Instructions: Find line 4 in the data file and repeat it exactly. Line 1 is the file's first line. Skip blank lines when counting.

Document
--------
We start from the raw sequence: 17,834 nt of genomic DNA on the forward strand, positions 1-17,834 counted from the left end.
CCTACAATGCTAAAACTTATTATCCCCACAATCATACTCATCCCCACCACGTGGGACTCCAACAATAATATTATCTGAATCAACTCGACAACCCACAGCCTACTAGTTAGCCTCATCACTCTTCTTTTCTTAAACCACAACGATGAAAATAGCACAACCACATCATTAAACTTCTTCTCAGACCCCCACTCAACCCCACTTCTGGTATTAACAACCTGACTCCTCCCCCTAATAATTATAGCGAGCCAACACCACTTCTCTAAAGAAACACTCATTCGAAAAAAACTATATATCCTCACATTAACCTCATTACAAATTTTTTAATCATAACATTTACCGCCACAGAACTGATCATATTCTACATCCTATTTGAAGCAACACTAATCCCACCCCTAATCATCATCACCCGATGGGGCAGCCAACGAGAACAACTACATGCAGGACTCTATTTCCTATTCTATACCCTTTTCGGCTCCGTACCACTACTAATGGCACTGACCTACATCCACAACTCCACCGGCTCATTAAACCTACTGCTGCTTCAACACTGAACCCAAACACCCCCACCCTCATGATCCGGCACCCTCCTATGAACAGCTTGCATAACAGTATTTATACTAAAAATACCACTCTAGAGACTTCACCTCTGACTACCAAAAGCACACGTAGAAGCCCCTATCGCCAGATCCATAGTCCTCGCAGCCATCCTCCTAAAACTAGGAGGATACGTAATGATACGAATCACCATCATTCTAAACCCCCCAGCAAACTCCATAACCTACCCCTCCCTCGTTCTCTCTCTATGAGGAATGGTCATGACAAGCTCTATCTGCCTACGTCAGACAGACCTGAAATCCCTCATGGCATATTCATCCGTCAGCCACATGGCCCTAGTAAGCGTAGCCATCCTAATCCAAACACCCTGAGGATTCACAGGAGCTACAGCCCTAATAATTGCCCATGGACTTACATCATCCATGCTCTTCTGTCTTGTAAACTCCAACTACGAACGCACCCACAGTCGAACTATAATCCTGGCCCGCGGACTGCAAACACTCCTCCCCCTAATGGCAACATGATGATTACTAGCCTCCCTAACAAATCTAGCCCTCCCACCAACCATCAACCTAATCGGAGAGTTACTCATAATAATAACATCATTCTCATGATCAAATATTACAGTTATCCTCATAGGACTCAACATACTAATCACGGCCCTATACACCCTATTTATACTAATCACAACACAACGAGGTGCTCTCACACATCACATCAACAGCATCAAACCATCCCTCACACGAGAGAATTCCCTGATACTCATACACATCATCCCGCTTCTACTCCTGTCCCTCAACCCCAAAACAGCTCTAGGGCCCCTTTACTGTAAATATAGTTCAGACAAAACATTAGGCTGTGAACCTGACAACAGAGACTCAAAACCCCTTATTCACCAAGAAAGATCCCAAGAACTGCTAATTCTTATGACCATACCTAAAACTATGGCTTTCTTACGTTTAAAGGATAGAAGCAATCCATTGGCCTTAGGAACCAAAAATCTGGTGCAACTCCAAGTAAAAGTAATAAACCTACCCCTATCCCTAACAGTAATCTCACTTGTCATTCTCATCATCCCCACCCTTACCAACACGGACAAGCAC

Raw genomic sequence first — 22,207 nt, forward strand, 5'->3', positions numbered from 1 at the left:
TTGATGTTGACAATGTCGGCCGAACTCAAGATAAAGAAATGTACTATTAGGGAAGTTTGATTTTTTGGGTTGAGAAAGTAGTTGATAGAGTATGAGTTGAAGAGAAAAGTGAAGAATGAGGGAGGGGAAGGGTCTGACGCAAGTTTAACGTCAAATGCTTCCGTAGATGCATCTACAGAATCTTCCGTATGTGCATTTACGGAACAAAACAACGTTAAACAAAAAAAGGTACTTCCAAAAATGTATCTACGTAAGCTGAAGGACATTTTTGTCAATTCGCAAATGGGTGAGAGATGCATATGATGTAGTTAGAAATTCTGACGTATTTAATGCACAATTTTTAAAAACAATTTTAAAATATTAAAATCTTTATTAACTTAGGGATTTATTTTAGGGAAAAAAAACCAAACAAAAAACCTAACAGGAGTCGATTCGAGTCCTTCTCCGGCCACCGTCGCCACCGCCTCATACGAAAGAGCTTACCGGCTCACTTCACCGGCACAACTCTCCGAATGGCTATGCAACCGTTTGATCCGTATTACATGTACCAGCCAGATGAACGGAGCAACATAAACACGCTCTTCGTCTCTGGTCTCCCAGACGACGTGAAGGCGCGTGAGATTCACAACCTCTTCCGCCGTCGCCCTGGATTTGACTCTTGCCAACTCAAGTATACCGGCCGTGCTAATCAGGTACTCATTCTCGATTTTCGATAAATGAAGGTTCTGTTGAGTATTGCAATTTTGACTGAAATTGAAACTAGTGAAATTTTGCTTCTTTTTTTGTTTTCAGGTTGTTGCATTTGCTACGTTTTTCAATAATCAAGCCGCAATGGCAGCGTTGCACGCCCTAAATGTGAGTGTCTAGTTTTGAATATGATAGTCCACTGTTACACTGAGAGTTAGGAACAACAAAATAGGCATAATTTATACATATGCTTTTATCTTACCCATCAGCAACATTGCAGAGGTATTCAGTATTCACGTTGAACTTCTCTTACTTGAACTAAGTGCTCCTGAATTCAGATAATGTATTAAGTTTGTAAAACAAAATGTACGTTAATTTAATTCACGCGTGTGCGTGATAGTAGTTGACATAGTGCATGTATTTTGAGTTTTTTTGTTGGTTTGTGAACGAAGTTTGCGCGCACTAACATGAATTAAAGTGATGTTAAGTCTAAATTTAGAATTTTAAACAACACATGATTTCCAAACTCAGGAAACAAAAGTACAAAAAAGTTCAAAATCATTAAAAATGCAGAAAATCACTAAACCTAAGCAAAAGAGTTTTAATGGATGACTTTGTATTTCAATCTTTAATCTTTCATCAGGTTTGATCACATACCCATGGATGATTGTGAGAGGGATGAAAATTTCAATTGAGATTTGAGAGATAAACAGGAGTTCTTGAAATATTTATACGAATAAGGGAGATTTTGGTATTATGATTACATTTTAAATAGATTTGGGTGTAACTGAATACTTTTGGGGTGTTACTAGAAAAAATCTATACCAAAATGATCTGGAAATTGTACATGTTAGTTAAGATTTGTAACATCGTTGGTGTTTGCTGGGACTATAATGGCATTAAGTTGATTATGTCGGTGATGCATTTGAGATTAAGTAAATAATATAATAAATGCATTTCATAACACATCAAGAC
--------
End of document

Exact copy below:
TTGATGTTGACAATGTCGGCCGAACTCAAGATAAAGAAATGTACTATTAGGGAAGTTTGATTTTTTGGGTTGAGAAAGTAGTTGATAGAGTATGAGTTGAAGAGAAAAGTGAAGAATGAGGGAGGGGAAGGGTCTGACGCAAGTTTAACGTCAAATGCTTCCGTAGATGCATCTACAGAATCTTCCGTATGTGCATTTACGGAACAAAACAACGTTAAACAAAAAAAGGTACTTCCAAAAATGTATCTACGTAAGCTGAAGGACATTTTTGTCAATTCGCAAATGGGTGAGAGATGCATATGATGTAGTTAGAAATTCTGACGTATTTAATGCACAATTTTTAAAAACAATTTTAAAATATTAAAATCTTTATTAACTTAGGGATTTATTTTAGGGAAAAAAAACCAAACAAAAAACCTAACAGGAGTCGATTCGAGTCCTTCTCCGGCCACCGTCGCCACCGCCTCATACGAAAGAGCTTACCGGCTCACTTCACCGGCACAACTCTCCGAATGGCTATGCAACCGTTTGATCCGTATTACATGTACCAGCCAGATGAACGGAGCAACATAAACACGCTCTTCGTCTCTGGTCTCCCAGACGACGTGAAGGCGCGTGAGATTCACAACCTCTTCCGCCGTCGCCCTGGATTTGACTCTTGCCAACTCAAGTATACCGGCCGTGCTAATCAGGTACTCATTCTCGATTTTCGATAAATGAAGGTTCTGTTGAGTATTGCAATTTTGACTGAAATTGAAACTAGTGAAATTTTGCTTCTTTTTTTGTTTTCAGGTTGTTGCATTTGCTACGTTTTTCAATAATCAAGCCGCAATGGCAGCGTTGCACGCCCTAAATGTGAGTGTCTAGTTTTGAATATGATAGTCCACTGTTACACTGAGAGTTAGGAACAACAAAATAGGCATAATTTATACATATGCTTTTATCTTACCCATCAGCAACATTGCAGAGGTATTCAGTATTCACGTTGAACTTCTCTTACTTGAACTAAGTGCTCCTGAATTCAGATAATGTATTAAGTTTGTAAAACAAAATGTACGTTAATTTAATTCACGCGTGTGCGTGATAGTAGTTGACATAGTGCATGTATTTTGAGTTTTTTTGTTGGTTTGTGAACGAAGTTTGCGCGCACTAACATGAATTAAAGTGATGTTAAGTCTAAATTTAGAATTTTAAACAACACATGATTTCCAAACTCAGGAAACAAAAGTACAAAAAAGTTCAAAATCATTAAAAATGCAGAAAATCACTAAACCTAAGCAAAAGAGTTTTAATGGATGACTTTGTATTTCAATCTTTAATCTTTCATCAGGTTTGATCACATACCCATGGATGATTGTGAGAGGGATGAAAATTTCAATTGAGATTTGAGAGATAAACAGGAGTTCTTGAAATATTTATACGAATAAGGGAGATTTTGGTATTATGATTACATTTTAAATAGATTTGGGTGTAACTGAATACTTTTGGGGTGTTACTAGAAAAAATCTATACCAAAATGATCTGGAAATTGTACATGTTAGTTAAGATTTGTAACATCGTTGGTGTTTGCTGGGACTATAATGGCATTAAGTTGATTATGTCGGTGATGCATTTGAGATTAAGTAAATAATATAATAAATGCATTTCATAACACATCAAGAC